It's important to allow enough space for the outer pipe — whether it's a buried system or an above-ground system.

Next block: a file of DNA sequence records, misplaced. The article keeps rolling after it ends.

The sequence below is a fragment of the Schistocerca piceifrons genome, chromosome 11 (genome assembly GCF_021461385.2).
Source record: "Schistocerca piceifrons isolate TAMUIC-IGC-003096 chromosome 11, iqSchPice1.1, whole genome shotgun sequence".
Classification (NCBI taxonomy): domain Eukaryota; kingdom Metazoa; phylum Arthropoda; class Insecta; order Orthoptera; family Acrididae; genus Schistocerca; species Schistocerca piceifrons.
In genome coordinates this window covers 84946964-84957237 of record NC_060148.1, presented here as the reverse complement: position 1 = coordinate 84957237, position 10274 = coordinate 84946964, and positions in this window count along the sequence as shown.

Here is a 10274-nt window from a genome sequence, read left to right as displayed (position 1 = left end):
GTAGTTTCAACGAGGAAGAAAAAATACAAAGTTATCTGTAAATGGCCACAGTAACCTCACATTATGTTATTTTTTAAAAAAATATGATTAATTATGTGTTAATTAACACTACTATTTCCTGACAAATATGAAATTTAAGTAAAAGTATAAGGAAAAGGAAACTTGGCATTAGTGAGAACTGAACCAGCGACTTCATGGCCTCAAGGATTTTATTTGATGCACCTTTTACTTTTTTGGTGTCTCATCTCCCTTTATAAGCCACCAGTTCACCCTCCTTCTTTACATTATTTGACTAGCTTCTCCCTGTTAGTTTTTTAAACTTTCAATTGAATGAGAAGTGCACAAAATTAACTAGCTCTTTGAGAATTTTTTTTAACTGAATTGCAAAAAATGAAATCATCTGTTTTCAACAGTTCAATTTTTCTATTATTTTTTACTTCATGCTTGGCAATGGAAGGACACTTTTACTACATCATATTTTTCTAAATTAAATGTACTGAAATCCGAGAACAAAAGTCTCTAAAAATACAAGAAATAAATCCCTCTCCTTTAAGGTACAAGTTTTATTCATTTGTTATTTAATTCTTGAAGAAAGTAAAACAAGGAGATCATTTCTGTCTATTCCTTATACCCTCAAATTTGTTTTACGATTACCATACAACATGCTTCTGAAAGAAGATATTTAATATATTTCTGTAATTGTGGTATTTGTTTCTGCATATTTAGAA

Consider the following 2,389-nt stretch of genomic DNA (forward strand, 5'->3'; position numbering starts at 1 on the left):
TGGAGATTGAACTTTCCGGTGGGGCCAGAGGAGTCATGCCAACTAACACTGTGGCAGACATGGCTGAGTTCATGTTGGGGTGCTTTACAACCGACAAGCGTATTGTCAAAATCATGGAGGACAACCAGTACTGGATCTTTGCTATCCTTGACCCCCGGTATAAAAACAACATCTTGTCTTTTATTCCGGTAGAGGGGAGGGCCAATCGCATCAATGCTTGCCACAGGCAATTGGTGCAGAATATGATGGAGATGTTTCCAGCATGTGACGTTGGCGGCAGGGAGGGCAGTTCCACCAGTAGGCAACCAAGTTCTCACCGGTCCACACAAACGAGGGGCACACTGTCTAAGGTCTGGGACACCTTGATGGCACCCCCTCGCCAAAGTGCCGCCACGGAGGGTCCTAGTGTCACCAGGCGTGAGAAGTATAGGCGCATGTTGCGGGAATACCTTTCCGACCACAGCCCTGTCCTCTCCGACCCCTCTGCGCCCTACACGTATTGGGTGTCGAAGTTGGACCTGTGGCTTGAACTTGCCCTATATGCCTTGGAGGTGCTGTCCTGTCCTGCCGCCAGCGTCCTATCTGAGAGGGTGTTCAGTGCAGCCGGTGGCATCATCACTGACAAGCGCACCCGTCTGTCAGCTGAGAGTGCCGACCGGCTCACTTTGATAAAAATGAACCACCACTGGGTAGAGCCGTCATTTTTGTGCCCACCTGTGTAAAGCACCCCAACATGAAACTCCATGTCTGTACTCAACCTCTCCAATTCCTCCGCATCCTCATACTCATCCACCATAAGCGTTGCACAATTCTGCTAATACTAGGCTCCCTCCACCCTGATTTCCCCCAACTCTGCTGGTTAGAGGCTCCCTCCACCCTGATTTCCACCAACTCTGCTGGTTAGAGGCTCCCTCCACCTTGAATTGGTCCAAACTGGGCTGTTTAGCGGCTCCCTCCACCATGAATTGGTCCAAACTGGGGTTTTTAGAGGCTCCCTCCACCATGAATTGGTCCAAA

Pressure systems are required to have automatic monitoring that restricts the flow of the media if a leak is detected. Drainage systems, on the other hand, require only monthly manual inspections. There are three acceptable leak detection methods: the low point probe method, continuous cable method, and visual method. (The visual method is only acceptable for drainage systems). The low point method offers simple design and uses probes placed at strategic locations within the system. These probes allow for quick identification of a leak and its approximate location. The low point method reinforces the notion that more is better. In this case, it makes sense to use a few more probes on the front end than to have a leak and not be able to pinpoint its location. The continuous cable method is the most accurate and sophisticated method of leak detection. It can be zoned, installed, and fed back to a control panel — some systems provide the leak location within six inches of the source. With this method, the double containment installation must have a minimum of 3/4 inch of annular space through which the sensing cable can be pulled. A pull rope must be specified for installation by the manufacturer. Depending on the level of sophistication, single- or multiple-channel alarms can be installed. With visual leak detection, low point wells are installed at strategic locations. These wells can be opened and visually inspected monthly. Basins can also be placed at the end of the lines and visually inspected on a regular basis. This article has focused on new double containment system installations. However, in many instances, expanding EPA regulations may require piping systems already in existence to become secondarily contained. In these situations, there are snap-in-place systems that allow an outer containment pipe to be installed around an existing pipe without having to start from scratch. In other words, there is no need to disturb anything with the current system or shut down the system. Gary Sample is technical services manager for GF Piping Systems at the company's Little Rock, AR facility. He has more than 12 years of experience in containment piping systems and is a member of the American Society of Plumbing Engineers. He has degrees in mechanical engineering, manufacturing engineering, and operations management. Questions about this article can be directed to him at 501-490-7376 or 800-423-2686 or at gary.sample@georgfischer.com Additional information is available at www.gfpiping.com.